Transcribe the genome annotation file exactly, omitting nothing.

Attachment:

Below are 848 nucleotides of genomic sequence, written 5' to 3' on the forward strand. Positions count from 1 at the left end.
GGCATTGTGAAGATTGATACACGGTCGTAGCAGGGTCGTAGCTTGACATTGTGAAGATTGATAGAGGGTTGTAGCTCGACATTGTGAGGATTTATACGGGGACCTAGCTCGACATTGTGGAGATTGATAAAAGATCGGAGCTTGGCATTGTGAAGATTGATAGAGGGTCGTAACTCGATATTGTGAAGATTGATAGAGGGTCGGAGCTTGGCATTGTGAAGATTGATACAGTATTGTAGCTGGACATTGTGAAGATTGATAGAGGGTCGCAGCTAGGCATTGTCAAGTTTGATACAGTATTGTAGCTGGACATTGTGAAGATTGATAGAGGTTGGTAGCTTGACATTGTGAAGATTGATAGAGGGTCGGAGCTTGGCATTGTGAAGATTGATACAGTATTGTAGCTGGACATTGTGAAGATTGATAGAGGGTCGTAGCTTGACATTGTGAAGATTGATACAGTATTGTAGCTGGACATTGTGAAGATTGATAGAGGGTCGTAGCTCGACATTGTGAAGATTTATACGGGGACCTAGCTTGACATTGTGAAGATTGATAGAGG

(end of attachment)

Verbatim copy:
Below are 848 nucleotides of genomic sequence, written 5' to 3' on the forward strand. Positions count from 1 at the left end.
GGCATTGTGAAGATTGATACACGGTCGTAGCAGGGTCGTAGCTTGACATTGTGAAGATTGATAGAGGGTTGTAGCTCGACATTGTGAGGATTTATACGGGGACCTAGCTCGACATTGTGGAGATTGATAAAAGATCGGAGCTTGGCATTGTGAAGATTGATAGAGGGTCGTAACTCGATATTGTGAAGATTGATAGAGGGTCGGAGCTTGGCATTGTGAAGATTGATACAGTATTGTAGCTGGACATTGTGAAGATTGATAGAGGGTCGCAGCTAGGCATTGTCAAGTTTGATACAGTATTGTAGCTGGACATTGTGAAGATTGATAGAGGTTGGTAGCTTGACATTGTGAAGATTGATAGAGGGTCGGAGCTTGGCATTGTGAAGATTGATACAGTATTGTAGCTGGACATTGTGAAGATTGATAGAGGGTCGTAGCTTGACATTGTGAAGATTGATACAGTATTGTAGCTGGACATTGTGAAGATTGATAGAGGGTCGTAGCTCGACATTGTGAAGATTTATACGGGGACCTAGCTTGACATTGTGAAGATTGATAGAGG